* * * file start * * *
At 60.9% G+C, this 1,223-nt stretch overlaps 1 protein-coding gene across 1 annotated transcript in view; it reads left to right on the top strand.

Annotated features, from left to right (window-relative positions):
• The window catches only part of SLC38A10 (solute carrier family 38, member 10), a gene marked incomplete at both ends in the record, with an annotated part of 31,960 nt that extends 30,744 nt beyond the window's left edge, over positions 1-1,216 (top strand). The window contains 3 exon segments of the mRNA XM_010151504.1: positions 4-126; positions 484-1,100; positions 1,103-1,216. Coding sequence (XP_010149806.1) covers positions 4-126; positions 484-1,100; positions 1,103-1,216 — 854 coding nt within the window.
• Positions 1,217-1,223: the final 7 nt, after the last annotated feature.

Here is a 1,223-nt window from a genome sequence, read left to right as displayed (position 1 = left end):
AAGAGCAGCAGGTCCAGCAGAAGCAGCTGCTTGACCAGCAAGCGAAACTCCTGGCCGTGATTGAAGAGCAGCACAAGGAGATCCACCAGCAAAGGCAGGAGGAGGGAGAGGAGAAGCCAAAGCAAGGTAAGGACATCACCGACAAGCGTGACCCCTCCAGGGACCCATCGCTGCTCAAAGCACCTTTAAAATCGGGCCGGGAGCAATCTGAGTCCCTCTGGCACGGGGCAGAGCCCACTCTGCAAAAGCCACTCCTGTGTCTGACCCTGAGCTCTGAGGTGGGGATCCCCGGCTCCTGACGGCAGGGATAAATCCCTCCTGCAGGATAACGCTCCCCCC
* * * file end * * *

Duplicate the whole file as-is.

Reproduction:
At 60.9% G+C, this 1,223-nt stretch overlaps 1 protein-coding gene across 1 annotated transcript in view; it reads left to right on the top strand.

Annotated features, from left to right (window-relative positions):
• The window catches only part of SLC38A10 (solute carrier family 38, member 10), a gene marked incomplete at both ends in the record, with an annotated part of 31,960 nt that extends 30,744 nt beyond the window's left edge, over positions 1-1,216 (top strand). The window contains 3 exon segments of the mRNA XM_010151504.1: positions 4-126; positions 484-1,100; positions 1,103-1,216. Coding sequence (XP_010149806.1) covers positions 4-126; positions 484-1,100; positions 1,103-1,216 — 854 coding nt within the window.
• Positions 1,217-1,223: the final 7 nt, after the last annotated feature.

Here is a 1,223-nt window from a genome sequence, read left to right as displayed (position 1 = left end):
AAGAGCAGCAGGTCCAGCAGAAGCAGCTGCTTGACCAGCAAGCGAAACTCCTGGCCGTGATTGAAGAGCAGCACAAGGAGATCCACCAGCAAAGGCAGGAGGAGGGAGAGGAGAAGCCAAAGCAAGGTAAGGACATCACCGACAAGCGTGACCCCTCCAGGGACCCATCGCTGCTCAAAGCACCTTTAAAATCGGGCCGGGAGCAATCTGAGTCCCTCTGGCACGGGGCAGAGCCCACTCTGCAAAAGCCACTCCTGTGTCTGACCCTGAGCTCTGAGGTGGGGATCCCCGGCTCCTGACGGCAGGGATAAATCCCTCCTGCAGGATAACGCTCCCCCC